The Oak Bluffs Select Board approved some modifications to the town’s flag policy Tuesday evening, after years of lengthy talks and public hearings regarding if, and how, non-federally-recognized flags ought to be displayed on town property.
The changes come largely in response to the overwhelming demand from the public to raise the LGBTQ Progress Pride flag and the Juneteenth flag on a town flagpole, in honor of Pride Month and Juneteenth.
The amended policy will allow Oak Bluffs to utilize a flagpole solely for ceremonial flags for up to 14 days at a time.
This is in addition to the town’s official flagpole that will remain strictly for the U.S., Massachusetts, Oak Bluffs, and official military and POW-MIA flags.
Attorney Michael Goldsmith, serving as town council Tuesday, reiterated previous sentiments of attorney Ron Rappaport last year, which emphasized the legality of a municipality flying flags as a form of government speech.
Because which flags to fly, and for how long, will be at the discretion of the select board, Goldsmith said the town wouldn’t be speaking on behalf of any particular group, but rather as the town itself.
The board will not be considering applications requesting any specific flag be displayed, although ideas of which flags to raise may stem from the public. The board is tasked with discussing and making those decisions as a group on behalf of the town.
This was cause for concern for select board member Jason Balboni, who noted that there’s a fine line between public input and a formal request.
He said he’d prefer if there was a clear “procedure” on how to decide what flags to fly. “I want to make sure that whatever we do is done properly,” he said.
Select board chair Emma Green-Beach, who’s been involved with drafting a more inclusive flag policy for the better part of a year, emphasized that the board is elected by the people of the town, and it behooves the select board to take into account the desires of its constituents.
The five select board members “can’t always know all the things the community wants collectively,” she said. “We must also rely on the community telling us what they want, and how they want their representatives or government to represent them.”
The board will welcome public opinions and ideas, select board member Gail Barmarkian said. But “it [will be] a discussion amongst ourselves; not necessarily representing the person that’s asking for it.”
On moving forward, the board must do right by the people of the town,” Green-Beach said. “We will do our due diligence.”
One major detail that hasn’t been hammered out yet is the location of the ceremonial flagpole; as of Tuesday, it’s uncertain whether the town will be designating an existing pole as the ceremonial one, or if, in the future, they’ll vote to erect an entirely new pole.
Because modifications were made to the flag policy on the floor Tuesday, the select board plans on presenting a final version at its next meeting. It also plans on discussing further details on the ceremonial flagpole and potential flag raising at a later date.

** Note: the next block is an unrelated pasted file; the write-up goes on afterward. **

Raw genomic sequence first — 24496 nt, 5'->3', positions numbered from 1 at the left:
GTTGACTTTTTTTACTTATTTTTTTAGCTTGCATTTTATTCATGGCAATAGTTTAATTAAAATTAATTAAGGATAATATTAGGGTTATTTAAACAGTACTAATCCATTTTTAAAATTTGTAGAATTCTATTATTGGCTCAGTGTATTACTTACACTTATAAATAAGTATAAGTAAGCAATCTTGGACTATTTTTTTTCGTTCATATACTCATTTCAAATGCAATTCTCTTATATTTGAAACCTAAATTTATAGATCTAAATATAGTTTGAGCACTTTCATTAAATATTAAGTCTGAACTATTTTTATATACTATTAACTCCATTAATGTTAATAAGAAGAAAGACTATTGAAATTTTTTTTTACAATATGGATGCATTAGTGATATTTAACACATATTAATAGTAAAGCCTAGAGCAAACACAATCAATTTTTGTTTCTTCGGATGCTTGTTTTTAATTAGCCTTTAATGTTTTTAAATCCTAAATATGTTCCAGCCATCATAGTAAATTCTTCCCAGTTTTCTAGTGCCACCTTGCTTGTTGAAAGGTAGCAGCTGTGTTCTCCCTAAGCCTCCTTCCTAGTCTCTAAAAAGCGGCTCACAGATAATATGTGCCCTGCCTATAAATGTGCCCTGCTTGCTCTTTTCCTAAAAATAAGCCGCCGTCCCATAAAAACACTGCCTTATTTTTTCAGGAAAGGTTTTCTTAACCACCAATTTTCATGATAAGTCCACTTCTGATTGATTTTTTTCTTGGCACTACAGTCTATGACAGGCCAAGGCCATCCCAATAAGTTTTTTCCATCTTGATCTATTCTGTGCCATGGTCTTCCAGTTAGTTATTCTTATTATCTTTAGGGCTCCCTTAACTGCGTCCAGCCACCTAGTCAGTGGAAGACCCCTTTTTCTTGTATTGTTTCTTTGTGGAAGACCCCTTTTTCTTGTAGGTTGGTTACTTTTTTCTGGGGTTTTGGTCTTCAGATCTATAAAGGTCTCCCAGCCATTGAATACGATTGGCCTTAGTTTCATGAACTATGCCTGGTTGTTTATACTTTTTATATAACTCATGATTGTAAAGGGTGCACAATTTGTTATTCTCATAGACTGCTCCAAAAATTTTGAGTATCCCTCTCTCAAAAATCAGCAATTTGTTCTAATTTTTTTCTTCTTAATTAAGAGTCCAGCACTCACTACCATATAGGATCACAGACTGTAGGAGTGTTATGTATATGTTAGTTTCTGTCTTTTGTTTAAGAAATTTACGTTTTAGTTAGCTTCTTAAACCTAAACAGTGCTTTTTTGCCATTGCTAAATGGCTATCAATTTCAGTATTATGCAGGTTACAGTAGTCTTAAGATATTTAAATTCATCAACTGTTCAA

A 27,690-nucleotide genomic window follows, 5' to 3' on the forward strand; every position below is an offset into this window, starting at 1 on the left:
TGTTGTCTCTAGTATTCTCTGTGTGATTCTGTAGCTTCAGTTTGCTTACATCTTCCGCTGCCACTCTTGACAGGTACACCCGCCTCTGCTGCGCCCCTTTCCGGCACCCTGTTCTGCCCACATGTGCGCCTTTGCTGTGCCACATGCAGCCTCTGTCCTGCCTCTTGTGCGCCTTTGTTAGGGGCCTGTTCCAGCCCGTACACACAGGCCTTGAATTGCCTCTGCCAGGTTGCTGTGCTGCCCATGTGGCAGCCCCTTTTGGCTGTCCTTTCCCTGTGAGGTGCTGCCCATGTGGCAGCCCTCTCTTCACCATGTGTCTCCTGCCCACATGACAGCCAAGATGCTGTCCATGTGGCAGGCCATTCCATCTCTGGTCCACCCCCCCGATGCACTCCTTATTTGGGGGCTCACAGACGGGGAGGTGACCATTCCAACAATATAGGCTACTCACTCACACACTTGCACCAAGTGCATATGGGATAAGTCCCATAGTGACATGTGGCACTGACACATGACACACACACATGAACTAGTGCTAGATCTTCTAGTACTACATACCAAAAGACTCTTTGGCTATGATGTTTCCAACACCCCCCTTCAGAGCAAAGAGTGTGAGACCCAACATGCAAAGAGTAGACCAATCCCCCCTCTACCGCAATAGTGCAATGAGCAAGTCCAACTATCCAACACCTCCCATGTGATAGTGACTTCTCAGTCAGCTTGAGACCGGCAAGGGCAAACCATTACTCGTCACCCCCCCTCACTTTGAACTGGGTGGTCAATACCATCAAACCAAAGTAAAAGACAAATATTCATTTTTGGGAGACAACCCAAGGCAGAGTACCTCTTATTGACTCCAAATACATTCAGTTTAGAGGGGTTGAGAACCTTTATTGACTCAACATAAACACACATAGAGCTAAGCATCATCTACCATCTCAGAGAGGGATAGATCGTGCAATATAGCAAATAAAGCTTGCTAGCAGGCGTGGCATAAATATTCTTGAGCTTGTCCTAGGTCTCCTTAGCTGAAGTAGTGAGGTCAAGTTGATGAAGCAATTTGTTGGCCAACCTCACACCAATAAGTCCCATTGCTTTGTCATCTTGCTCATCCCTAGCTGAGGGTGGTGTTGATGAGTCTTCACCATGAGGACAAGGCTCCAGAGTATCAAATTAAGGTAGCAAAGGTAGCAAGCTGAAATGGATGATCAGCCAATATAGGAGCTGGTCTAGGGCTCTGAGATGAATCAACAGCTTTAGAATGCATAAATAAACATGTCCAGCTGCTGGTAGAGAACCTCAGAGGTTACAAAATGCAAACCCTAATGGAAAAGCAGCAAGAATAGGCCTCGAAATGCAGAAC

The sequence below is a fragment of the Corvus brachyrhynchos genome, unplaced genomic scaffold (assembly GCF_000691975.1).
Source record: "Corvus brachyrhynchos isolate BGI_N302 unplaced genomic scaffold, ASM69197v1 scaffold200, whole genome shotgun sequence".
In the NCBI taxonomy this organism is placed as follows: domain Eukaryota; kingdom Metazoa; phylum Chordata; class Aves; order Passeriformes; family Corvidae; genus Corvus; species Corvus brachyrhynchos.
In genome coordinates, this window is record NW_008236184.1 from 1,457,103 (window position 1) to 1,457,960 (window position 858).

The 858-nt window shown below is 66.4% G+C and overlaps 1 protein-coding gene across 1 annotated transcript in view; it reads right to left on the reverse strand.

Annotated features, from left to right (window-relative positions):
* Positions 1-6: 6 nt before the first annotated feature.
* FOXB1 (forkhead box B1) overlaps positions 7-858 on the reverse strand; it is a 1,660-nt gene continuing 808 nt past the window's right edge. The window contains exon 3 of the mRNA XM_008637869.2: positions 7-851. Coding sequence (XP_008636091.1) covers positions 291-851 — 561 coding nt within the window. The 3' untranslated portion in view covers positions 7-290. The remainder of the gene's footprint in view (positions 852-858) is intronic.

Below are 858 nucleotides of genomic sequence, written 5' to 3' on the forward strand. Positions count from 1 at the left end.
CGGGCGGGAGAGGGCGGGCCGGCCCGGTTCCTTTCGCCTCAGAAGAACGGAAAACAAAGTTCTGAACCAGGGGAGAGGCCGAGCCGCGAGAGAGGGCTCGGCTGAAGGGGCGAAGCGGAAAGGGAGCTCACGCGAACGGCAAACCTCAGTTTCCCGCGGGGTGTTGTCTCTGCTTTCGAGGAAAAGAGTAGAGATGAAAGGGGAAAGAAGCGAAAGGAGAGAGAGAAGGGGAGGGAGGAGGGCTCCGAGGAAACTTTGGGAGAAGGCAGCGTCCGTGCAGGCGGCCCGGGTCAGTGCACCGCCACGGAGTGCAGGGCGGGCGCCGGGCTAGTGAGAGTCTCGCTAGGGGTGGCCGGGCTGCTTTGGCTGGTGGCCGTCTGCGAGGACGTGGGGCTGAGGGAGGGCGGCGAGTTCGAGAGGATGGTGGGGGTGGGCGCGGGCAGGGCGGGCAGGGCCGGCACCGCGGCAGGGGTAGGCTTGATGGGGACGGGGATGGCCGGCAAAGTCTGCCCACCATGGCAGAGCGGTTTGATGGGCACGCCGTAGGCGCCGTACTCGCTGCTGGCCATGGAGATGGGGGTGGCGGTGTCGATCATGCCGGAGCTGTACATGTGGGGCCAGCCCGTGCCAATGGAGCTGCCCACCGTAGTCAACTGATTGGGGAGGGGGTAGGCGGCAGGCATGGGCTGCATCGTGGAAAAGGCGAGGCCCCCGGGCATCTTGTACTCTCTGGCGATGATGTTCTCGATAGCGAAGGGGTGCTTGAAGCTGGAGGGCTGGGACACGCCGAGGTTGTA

The board voted unanimously to accept the policy, and per the motion, “establishes guidelines for the Town of Oak Bluffs, acting through its Select Board, for the display of governmental flags, including official flags of the U.S., Commonwealth of Massachusetts, and the Town of Oak Bluffs and other flags, including ceremonial flags as amended.”
Also on Tuesday, the select board welcomed Cape and Islands district attorney Rob Galibois via Zoom, who provided some updates on initiatives supported by his office.
Galibois was sworn into office in January, after winning the seat in a landslide against Republican candidate Dan Higgins. Galibois is the first Democrat in the role since 1971.
During his Tuesday update, the DA said he’s successfully opened an independent office for the Cape and Islands attorney office, located on the second floor of the Edgartown Police Station.
A year-round Vineyard resident has already been hired to work in that office, Galibois said, to “have a daily presence.”
Upon his inauguration, Galibois appointed Jessica Elumba to assistant district attorney, making her the first woman in the Cape and Islands office history to have the job.
Under Elumba’s leadership, the first ever unsolved-homicide unit was formed, Galibois said. Through that unit, “within the first two months, we brought charges against two individuals charged with murder in a case that dated back to 2011,” he said.
The DA’s office has also launched a diversity, equity, and inclusion committee headed by a member of the Falmouth Select Board.
Galibois shared that he’d like Oak Bluffs officials to consider taking part in that committee.
The office is in the process of establishing a mental health court session in Barnstable, which would be able to take over Edgartown cases.
The mental health court is “a speciality court where professionals in the field would come right into the courtroom and work with the defendant to identify the issue that the defendant is struggling with, and therefore, know what to treat,” Galibois said.
“By treating the issue that someone is struggling with, it increases the likelihood of reducing recidivism, therefore making us all safer.”
Preliminary discussions regarding a new “recovery court,” formerly known as drug court, are also underway, through a collaboration among the DA’s office, local judges, the chief probation officer, and the county sheriff’s department.